Faculty Focus

HIGHER ED TEACHING STRATEGIES FROM MAGNA PUBLICATIONS

Articles

A Syllabus Tip: Embed Big Questions

Much has been written about the course syllabus. It’s an important tool for classroom management, for setting the tone, for outlining expectations, and for meeting department and university requirements. It’s an essential document in a higher education course, but do your students read it? And if they do read it, do they see the real purpose of the course beyond the attendance policy and exam dates? Here’s one strategy that will not only encourage your students to read the syllabus, but it will also allow you to stimulate discussion, create curiosity, and assess students’ knowledge on the first day of class.

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Media Richness and Communication in Online Education

Communicating in an online environment, especially within the confines of an institution’s learning management system (LMS) and an academic budget, often poses a challenge to even the most well-intentioned instructors. Many times we find ourselves constrained not by our imaginations or abilities but by the technological tools we have at our disposal. Given the systems in which we work, how do we select the best technological tool—the best medium—to communicate a message? One framework for answering these questions is through the lens of Media Richness Theory (MRT).

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Getting Students out into the Community Carries Risks as well as Benefits

Let’s see a show of hands by those who work at institutions that have developed a comprehensive risk management plan related to service learning and civic engagement. Keep your hand up if you can quickly locate a copy of that plan. And keep your hand up still if you’ve attended a formal training session regarding the risk management plan. Anyone?

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Idea Sketch: A Solid, No Frills Concept Mapping App

Idea Sketch, as the name implies, is a way to capture ideas and organize them in some hierarchical manner — such as in a concept map or flow chart. Idea Sketch is a no frills app, rather intuitive, and best of all it is free! There is an upgrade option for $3.99 but if all I am going to get are a few more shapes, colors, and fonts, I am not sure that I would opt for a paid version. The free version, which works on the iPhone and iPad, includes a check spell option when typing but the app does not include a way to spell check the entire work when completed.

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The Eyes of a Writer: A Strategy to Improve Student Writing

How many times have you provided feedback in the margins of students’ papers, only to find that you’re providing the very same feedback on the next set of papers? As a new faculty member, I was left dumbfounded by this experience. I couldn’t understand why my students continuously made the same errors and why my feedback did not improve their papers. I was also surprised by the number of students who requested meetings to discuss why they felt their papers warranted a higher grade. My colleagues assured me that I wasn’t alone in these experiences, but I knew there had to be alternatives to this unproductive cycle.

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Active-Learning Ideas for Large Classes: Simple to Complex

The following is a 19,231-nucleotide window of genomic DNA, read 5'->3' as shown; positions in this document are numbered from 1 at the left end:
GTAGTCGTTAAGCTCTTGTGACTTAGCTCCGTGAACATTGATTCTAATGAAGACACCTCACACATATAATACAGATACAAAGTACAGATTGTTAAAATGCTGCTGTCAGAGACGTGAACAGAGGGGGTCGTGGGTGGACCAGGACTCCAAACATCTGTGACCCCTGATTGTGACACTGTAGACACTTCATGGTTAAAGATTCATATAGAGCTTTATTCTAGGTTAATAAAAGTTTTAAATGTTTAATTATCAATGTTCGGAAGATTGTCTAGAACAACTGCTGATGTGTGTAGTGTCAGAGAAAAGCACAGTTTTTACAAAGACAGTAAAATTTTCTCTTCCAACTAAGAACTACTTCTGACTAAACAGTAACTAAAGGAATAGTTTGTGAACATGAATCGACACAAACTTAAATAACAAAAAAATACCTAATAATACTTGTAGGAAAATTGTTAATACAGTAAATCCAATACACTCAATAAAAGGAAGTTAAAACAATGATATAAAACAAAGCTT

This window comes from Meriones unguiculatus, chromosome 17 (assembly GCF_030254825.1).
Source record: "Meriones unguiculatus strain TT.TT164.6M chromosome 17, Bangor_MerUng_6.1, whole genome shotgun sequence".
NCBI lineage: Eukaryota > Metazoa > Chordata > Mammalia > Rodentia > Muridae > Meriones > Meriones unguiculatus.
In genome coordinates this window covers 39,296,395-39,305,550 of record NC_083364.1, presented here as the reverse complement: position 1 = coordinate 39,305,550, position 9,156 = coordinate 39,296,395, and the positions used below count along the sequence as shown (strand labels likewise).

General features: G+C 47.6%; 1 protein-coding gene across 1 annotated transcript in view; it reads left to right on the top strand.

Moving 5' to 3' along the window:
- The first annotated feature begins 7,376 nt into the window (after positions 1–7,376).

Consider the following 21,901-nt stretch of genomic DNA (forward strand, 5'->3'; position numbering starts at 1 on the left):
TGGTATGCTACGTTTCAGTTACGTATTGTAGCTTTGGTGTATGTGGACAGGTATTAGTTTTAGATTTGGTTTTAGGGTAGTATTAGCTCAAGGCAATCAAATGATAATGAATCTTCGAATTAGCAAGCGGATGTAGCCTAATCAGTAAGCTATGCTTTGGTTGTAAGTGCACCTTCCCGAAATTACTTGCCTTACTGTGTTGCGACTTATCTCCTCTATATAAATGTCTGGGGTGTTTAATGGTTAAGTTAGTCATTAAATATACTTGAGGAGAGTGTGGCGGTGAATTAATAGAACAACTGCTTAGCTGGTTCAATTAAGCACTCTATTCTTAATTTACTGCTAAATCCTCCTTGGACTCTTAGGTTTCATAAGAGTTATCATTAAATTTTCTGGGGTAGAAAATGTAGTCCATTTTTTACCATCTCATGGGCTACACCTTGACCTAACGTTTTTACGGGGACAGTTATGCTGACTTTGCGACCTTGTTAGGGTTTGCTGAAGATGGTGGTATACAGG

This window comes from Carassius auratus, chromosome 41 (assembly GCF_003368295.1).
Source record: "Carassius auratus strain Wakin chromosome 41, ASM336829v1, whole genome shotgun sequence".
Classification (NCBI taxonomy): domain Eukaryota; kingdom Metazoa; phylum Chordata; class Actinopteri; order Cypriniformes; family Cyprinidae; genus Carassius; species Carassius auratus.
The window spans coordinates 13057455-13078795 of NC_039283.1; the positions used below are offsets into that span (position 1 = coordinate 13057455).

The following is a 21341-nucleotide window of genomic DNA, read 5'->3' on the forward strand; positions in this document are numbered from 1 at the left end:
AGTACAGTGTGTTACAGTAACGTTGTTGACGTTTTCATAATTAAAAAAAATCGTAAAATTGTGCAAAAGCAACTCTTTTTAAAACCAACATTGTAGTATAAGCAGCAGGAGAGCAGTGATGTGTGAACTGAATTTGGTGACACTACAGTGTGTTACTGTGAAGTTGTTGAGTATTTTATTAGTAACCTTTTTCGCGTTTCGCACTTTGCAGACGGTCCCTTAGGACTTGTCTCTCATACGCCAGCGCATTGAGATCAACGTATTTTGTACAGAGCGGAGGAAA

The article that proposes these active-learning strategies is written for faculty who teach large-enrollment biology courses. But large courses share many similarities, and strategies often work well with a variety of content. Even so, most strategies need to be adapted so that they fit well with the instructor’s style, the learning needs of the students, and the configuration of course content.

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Ten Fun Ways to Use YouTube Videos in an Online Literature Class

I have always enjoyed watching YouTube videos and when I noticed that some of the videos dealt with serious literary topics and had re-enactments of Shakespeare plays, I began to wonder if I could not incorporate them into my literature classes. Instead of students just reading a text version of Othello, why not have them also watch a live performance of Othello to get them more motivated to learn literature?

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Students on Incivility in the Classroom

We know from the literature, and more directly from conversations with colleagues, that most college teachers are concerned, annoyed, frustrated, and occasionally angered by the way students behave in the classroom. But are these behaviors of concern to other students in the classroom?

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Five Key Principles of Active Learning

A review of the research on active learning compiled for physiology faculty contains five “key findings” that author Joel Michael maintains ought “to be incorporated [into] our thinking as we make decisions about teaching physiology [I would say, name your discipline] at any educational level.” (p. 160) Here’s the list, along with a brief discussion of each.

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Getting Started with Student Blogs: Tips for the Digital Immigrant

Digital Natives are all around us. They populate our college courses and use the newest mobile technologies to communicate, collaborate, create and share information on social media sites. There is, however, often a disconnection on their path to learning. Quite often we find Digital Native students taught by Digital Immigrant professors (Prensky, 2001) who fear, dismiss or are unaware of the potential learning power of Web 2.0 technologies.

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